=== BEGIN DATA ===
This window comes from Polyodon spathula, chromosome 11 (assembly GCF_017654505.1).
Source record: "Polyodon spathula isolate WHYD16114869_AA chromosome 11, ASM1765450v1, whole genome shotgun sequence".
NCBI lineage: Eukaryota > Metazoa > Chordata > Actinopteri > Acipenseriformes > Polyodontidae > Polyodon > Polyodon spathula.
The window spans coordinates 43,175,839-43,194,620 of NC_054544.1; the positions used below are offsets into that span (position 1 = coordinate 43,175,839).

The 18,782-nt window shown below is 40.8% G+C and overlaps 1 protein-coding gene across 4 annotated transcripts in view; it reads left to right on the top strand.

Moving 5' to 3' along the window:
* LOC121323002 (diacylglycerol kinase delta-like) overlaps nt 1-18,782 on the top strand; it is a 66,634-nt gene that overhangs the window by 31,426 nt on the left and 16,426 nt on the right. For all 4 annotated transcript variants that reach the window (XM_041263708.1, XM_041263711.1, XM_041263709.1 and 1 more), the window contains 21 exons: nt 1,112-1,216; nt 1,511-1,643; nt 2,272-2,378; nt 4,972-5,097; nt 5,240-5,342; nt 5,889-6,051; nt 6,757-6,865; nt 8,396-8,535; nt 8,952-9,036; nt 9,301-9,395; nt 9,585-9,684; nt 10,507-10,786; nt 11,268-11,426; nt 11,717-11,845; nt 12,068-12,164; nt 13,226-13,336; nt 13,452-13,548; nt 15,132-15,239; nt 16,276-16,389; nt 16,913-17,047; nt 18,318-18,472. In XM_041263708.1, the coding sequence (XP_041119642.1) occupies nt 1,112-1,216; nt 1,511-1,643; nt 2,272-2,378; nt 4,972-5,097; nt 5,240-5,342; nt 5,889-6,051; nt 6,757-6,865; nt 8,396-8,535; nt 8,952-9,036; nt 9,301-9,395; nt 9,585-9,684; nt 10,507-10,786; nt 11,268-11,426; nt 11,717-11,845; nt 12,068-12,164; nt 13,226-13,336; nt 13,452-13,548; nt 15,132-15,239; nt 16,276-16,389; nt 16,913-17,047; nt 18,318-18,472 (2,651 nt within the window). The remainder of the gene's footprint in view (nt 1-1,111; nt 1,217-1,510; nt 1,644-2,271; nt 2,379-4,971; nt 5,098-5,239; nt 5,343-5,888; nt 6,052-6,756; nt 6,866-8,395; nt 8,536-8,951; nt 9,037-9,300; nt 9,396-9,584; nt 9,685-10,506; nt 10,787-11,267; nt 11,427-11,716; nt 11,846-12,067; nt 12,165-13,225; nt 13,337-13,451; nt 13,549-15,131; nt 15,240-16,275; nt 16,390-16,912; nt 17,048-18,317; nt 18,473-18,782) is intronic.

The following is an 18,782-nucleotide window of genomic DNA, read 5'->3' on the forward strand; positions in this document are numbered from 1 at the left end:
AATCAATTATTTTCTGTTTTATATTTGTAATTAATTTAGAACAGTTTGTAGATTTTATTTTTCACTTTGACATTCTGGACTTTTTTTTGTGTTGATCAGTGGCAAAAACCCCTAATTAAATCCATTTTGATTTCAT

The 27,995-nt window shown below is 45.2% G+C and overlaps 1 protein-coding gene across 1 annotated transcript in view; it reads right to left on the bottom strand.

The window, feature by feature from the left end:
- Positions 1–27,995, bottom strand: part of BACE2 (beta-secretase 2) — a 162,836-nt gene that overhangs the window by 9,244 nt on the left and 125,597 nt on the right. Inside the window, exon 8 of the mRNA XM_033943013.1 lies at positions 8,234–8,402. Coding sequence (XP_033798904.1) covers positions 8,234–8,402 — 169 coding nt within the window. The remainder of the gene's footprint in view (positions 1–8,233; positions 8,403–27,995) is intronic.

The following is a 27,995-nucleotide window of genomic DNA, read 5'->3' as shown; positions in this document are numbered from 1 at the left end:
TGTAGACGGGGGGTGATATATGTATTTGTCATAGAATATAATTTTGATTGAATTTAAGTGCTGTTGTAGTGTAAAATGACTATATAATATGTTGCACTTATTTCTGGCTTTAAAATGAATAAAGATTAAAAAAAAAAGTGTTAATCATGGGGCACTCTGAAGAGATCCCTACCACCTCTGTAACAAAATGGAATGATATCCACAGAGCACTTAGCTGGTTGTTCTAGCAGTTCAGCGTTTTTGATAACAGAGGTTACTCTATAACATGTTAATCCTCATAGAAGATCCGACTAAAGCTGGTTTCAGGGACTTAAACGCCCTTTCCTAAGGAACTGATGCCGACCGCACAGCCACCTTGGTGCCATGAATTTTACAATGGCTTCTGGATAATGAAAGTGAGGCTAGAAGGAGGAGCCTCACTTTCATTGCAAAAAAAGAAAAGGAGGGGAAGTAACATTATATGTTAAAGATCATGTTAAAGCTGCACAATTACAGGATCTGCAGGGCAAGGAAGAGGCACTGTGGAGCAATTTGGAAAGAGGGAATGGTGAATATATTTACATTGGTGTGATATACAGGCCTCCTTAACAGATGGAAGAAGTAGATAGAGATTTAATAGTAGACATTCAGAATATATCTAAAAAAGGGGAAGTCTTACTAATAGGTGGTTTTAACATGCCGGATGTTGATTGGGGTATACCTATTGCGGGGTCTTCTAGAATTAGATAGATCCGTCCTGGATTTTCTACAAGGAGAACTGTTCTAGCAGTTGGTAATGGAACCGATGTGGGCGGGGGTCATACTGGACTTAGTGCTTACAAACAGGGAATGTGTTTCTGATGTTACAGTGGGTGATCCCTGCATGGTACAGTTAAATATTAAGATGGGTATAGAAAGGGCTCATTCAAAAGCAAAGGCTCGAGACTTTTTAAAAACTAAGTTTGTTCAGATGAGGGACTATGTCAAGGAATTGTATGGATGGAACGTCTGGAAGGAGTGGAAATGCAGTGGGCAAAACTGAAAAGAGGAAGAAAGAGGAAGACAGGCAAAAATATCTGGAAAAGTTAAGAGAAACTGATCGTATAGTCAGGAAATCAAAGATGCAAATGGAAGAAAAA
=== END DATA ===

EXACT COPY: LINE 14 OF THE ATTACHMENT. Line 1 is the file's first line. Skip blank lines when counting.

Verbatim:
TGTAGACGGGGGGTGATATATGTATTTGTCATAGAATATAATTTTGATTGAATTTAAGTGCTGTTGTAGTGTAAAATGACTATATAATATGTTGCACTTATTTCTGGCTTTAAAATGAATAAAGATTAAAAAAAAAAGTGTTAATCATGGGGCACTCTGAAGAGATCCCTACCACCTCTGTAACAAAATGGAATGATATCCACAGAGCACTTAGCTGGTTGTTCTAGCAGTTCAGCGTTTTTGATAACAGAGGTTACTCTATAACATGTTAATCCTCATAGAAGATCCGACTAAAGCTGGTTTCAGGGACTTAAACGCCCTTTCCTAAGGAACTGATGCCGACCGCACAGCCACCTTGGTGCCATGAATTTTACAATGGCTTCTGGATAATGAAAGTGAGGCTAGAAGGAGGAGCCTCACTTTCATTGCAAAAAAAGAAAAGGAGGGGAAGTAACATTATATGTTAAAGATCATGTTAAAGCTGCACAATTACAGGATCTGCAGGGCAAGGAAGAGGCACTGTGGAGCAATTTGGAAAGAGGGAATGGTGAATATATTTACATTGGTGTGATATACAGGCCTCCTTAACAGATGGAAGAAGTAGATAGAGATTTAATAGTAGACATTCAGAATATATCTAAAAAAGGGGAAGTCTTACTAATAGGTGGTTTTAACATGCCGGATGTTGATTGGGGTATACCTATTGCGGGGTCTTCTAGAATTAGATAGATCCGTCCTGGATTTTCTACAAGGAGAACTGTTCTAGCAGTTGGTAATGGAACCGATGTGGGCGGGGGTCATACTGGACTTAGTGCTTACAAACAGGGAATGTGTTTCTGATGTTACAGTGGGTGATCCCTGCATGGTACAGTTAAATATTAAGATGGGTATAGAAAGGGCTCATTCAAAAGCAAAGGCTCGAGACTTTTTAAAAACTAAGTTTGTTCAGATGAGGGACTATGTCAAGGAATTGTATGGATGGAACGTCTGGAAGGAGTGGAAATGCAGTGGGCAAAACTGAAAAGAGGAAGAAAGAGGAAGACAGGCAAAAATATCTGGAAAAGTTAAGAGAAACTGATCGTATAGTCAGGAAATCAAAGATGCAAATGGAAGAAAAA